When told that my nickname for her is the queen of standalones, Sarah Beth Durst’s eyes light up. Then she asks for a tiara.
The bestselling YA author has been a staple on the shelves of fantasy loves for years, and a huge part of that is because of her amazing standalones. Though, yes, she is working on a trilogy right now, Durst loves books that are complete journeys in and of themselves.
“There I something special about starting at the foot of a mountain, climbing up, seeing the view, and then returning – or not – all in the space of one book,” said Durst.
Durst’s standalone Vessel, about a girl striving to save her gods, won the Mythopoeic Fantasy Award. Her fairy tale retelling, Ice, was a 2009 Andre Norton Award Finalist. Her latest novel, Conjured, doesn’t come out until September – and it’s already a Junior Library Guild selection.
“Conjured crept up on me,” admitted Durst. “I’d planned to write about a federal marshal who works for the paranormal witness protection program — that was my first idea, and I was committed to it… until I began to develop the marshal’s case. And then the witness herself, Eve, a girl with zero memories and lots of bizarre powers, drew more and more of my attention. The instant she made the birds on her wallpaper fly, I knew the story had to be hers.”
Durst pulls inspiration from many places. For Conjured, she found inspiration in images online: photomaniuplations of creepy violin players, paintings of girls with horns, doodles of carnival tents. For her novel Enchanted Ivy, about a girl who discovers that Princeton University is a gate to a magical realm, Durst got to pull from her college experiences.
“Every time I see a gargoyle, I imagine it can talk. So I started thinking about talking gargoyles the second I walked onto the Princeton campus years ago. But I didn’t discover the best gargoyles, like the stone dragon and the little monkeys, until I started research for Enchanted Ivy. I really love writing about places that I know. There’s something so satisfying in revealing the magic hidden in the everyday. If you’re thinking about trying it, I highly recommend it,” laughed Durst.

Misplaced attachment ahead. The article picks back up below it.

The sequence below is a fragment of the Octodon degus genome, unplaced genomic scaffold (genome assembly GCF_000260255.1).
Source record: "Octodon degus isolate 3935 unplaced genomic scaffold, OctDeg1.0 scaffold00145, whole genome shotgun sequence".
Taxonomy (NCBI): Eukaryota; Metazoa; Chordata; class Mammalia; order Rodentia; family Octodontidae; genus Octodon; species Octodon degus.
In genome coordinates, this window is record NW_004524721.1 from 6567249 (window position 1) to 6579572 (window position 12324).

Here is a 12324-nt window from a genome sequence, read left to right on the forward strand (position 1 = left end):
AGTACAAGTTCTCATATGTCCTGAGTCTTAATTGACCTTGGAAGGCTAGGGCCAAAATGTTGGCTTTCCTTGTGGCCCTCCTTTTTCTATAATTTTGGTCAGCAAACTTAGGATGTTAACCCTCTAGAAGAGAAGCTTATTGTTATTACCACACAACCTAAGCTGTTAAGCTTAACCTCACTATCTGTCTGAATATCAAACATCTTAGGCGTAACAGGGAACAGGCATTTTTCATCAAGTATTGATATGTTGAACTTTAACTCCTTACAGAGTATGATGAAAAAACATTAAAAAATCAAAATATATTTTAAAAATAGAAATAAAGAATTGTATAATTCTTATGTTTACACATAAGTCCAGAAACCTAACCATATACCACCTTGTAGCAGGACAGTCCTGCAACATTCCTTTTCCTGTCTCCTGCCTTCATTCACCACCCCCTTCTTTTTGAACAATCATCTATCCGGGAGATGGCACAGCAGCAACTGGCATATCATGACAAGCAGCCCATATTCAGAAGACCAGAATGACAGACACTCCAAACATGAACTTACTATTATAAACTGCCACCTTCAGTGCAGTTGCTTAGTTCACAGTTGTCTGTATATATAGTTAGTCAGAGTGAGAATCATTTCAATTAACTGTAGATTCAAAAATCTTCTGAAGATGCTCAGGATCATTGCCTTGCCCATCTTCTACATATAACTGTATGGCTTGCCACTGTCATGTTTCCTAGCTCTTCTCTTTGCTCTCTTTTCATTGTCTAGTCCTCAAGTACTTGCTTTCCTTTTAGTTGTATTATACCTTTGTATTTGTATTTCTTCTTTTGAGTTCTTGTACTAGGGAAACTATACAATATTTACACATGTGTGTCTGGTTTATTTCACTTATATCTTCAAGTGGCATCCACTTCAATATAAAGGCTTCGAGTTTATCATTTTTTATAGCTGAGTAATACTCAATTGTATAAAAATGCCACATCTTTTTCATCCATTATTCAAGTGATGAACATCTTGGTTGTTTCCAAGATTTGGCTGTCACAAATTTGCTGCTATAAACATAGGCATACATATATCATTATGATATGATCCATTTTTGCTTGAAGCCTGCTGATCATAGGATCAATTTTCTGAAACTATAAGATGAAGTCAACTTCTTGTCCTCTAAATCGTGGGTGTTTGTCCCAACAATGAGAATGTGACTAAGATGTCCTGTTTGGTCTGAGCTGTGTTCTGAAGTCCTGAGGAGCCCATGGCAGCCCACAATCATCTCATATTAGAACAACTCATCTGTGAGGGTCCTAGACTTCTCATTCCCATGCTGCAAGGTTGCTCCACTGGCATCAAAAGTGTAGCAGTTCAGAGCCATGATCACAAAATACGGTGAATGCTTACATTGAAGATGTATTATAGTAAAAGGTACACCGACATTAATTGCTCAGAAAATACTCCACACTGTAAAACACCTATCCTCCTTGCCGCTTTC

The worlds of Enchanted Ivy and Conjured aren’t the only one Durst has been sucked into. She loves all of the worlds in all of her novels, and all of the characters in each.
“I loved visiting the Arctic in Ice — in real life, I don’t like being cold, but when I wrote Ice, I was able to ride on the back of a polar bear to an ice castle. I also loved writing the world of Vessel, a desert land filled with wolves made of sand and sky serpents made of glass and gods that walked the earth in human bodies. That was my first entirely fictional world and writing it was such an immersive experience. I felt like I was stepping through a portal every time I sat down to write,” said Durst.
Durst writes best at her desk at home: notebook to the left, laptop in front, and a glass of water and a bag of Raisinets to her right. She culls her iTunes library for each book, making sure she’s listening to music that fits the mood of the story – though vampire novel Drink, Slay, Love is the only one with an official playlist, which she made available to her fans on her website.Sarah Beth Durst at BEA 2013.
She knows, of course, that not every writer has the same process – though she’s done her best to help aspiring writers. Durst launched a series on her blog in April called Writer’s Toolbox, which focuses on the craft of writing and inspiring writers to keep going with whatever it is that they’re working on.
“It’s so easy to compare your first draft or fledgling idea to a finished book on the shelf, forgetting that those books went through a whole process to get that way — it’s like comparing a pumpkin to a pumpkin pie. Totally unfair to bite into both then compare them. I want to remind aspiring writers that there’s a process and that it’s a doable process and, if you want to badly enough, you can do it,” said Durst.
Durst got her inspiration to keep going from her favorite writers: Tamora Pierce, Bruce Coville, Patricia C. Wrede, Robin McKinley, Anne McCaffrey, David Eddings, Charles de Lint, Patricia A. McKillip, Mercedes Lackey, Diane Duane, Diana Wynne Jones, and Jane Austen.
“See, there’s one non-fantasy writer in there,” laughed Durst. “I really do love fantasy and always have. My favorite authors when I was ten years old are still my favorite authors now. I love writers who take you on a journey and bring you back feeling stronger and more magical than you were before.”
And if there’s one thing Durst believes in, it’s the magic of books.
“I believe that books are magic. I think they have the power to restore a sense of wonder and to show the light at the end of the tunnel. That’s part of why I read, and that’s part of why I write. I promise that all of my stories will always have magic in them. And they’ll always have hope. Even the ones with creepy carnivals and magic-wielding serial killers.”